When Thierry Henry received Alex Song’s pass behind the Leeds defence, for a split second I was transported back to being a 12 year old and idolising the seemingly God-like figure we had leading our front line. Bergkamp was the reason I started supporting Arsenal, Henry was the reason they’re in my heart now. When he slotted the ball into the far corner in his typical side-footed fashion I don’t know one Arsenal fan who could hold back the raw emotion that exploded and I lost the struggle to hold back a tear when he embraced Wenger; for all that Le Prof has gone through this season, he deserved that moment just as much. Since that moment however, there have been criticisms creeping out that are carrying a lot of weight, they cannot be glossed over by pointing to sentiment.

Here’s a tip for all Gooners wanting to know what Arsenal will do this January transfer window: put down the sports pages and start reading the business section of your favourite newspaper/website/etc.

There you’ll find all sorts of doom and gloom about the economic future of the Eurozone. Just today The Guardian business section led with the headline “World Economic Forum warns of economic toil and social upheaval” while Reuters had a story proclaiming “Worst still ahead for Eurozone, but it will survive.”

Don’t think for a minute these headlines don’t factor into every decision the Arsenal boardroom, especially our hawkish manager Arsene Wenger and Master’s Degree in Economics from Universite de Strasbourg, makes when it comes to our beloved club.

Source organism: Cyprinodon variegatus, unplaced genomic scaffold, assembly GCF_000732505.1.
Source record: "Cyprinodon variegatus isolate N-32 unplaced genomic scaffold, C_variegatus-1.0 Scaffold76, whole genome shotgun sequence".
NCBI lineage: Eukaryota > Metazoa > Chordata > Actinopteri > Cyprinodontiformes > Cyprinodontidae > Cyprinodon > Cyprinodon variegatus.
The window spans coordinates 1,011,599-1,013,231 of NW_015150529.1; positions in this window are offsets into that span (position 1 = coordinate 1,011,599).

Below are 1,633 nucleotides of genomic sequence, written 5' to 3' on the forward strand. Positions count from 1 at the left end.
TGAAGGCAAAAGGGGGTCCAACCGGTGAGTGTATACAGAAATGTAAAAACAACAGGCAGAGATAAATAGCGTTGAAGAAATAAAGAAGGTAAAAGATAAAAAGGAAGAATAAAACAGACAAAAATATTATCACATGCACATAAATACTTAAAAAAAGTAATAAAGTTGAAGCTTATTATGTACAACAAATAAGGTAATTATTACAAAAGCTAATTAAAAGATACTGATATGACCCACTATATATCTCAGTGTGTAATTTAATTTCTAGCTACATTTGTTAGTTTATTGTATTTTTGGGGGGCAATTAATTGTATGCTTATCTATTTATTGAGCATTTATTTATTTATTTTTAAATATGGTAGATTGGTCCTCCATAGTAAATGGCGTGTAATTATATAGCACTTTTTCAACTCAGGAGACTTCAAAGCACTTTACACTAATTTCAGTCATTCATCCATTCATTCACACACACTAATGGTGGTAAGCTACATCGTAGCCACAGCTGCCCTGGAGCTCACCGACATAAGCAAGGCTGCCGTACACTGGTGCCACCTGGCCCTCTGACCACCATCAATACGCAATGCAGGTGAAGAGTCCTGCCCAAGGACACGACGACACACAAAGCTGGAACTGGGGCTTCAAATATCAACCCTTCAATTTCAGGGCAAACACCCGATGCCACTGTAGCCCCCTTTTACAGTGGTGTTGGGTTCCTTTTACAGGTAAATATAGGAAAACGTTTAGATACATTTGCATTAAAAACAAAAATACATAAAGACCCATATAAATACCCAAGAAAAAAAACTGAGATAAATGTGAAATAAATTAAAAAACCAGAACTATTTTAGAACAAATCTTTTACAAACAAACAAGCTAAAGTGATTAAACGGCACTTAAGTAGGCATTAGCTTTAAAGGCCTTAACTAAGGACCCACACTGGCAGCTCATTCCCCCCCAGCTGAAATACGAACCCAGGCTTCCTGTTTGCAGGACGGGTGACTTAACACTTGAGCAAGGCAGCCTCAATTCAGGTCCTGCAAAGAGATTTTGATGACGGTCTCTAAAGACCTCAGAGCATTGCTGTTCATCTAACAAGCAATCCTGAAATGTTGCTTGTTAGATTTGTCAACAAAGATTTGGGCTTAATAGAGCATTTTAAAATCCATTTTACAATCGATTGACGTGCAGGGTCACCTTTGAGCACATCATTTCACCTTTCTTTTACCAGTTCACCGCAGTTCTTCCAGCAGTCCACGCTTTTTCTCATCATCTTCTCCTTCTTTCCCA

In fact, Wenger all but admitted this when asked about his thoughts on forecasted crisis bearing down:

"I am convinced that Europe will go into a huge financial crisis within the next three weeks, or three months, and maybe that will put everything into perspective again," Wenger told reporters on September. "Football is not untouchable. We live by people going to the stadiums and from [sponsors] advertising to people who buy products. All our income could be a little bit under threat in the next few months."

I am sure most Gooners would be more than happy to welcome back one of our greatest ever players, all-time top goal-scorer and va-va-voom proponent. Yes, ladies and gents, Thierry Henry is back in town (pending MLS clearance). Last night actually posted a photo of the Club legend in this season’s first-team kit, although this was removed post-haste. However, after the game with QPR we are faced with yet another defensive casualty - Thomas Vermaelen.

This latest injury means we have Kieran Gibbs, Carl Jenkinson, Bacary Sagna and Andre Santos all out injured (every full-back in our 1st team) as well as Vermaelen, who is arguably the most comfortable of our centre-backs in a full-back position.

Transfer Window

Alas, fear not ye of little faith - the winter Transfer Window (note capital letters) is upon us, like an answer to our collective prayers. Arsene has already admitted that he wants to sign a defender in this window to provide cover.

"We lost Vermaelen for two or three weeks, so I have to look if I can find somebody [but] only a loan.

"It would be stupid for us to drop points because we don't have a left-back." [Arsene Wenger to BBC Football]

With most of our players due back toward the end of the month, a short-term loan deal might be best for all parties.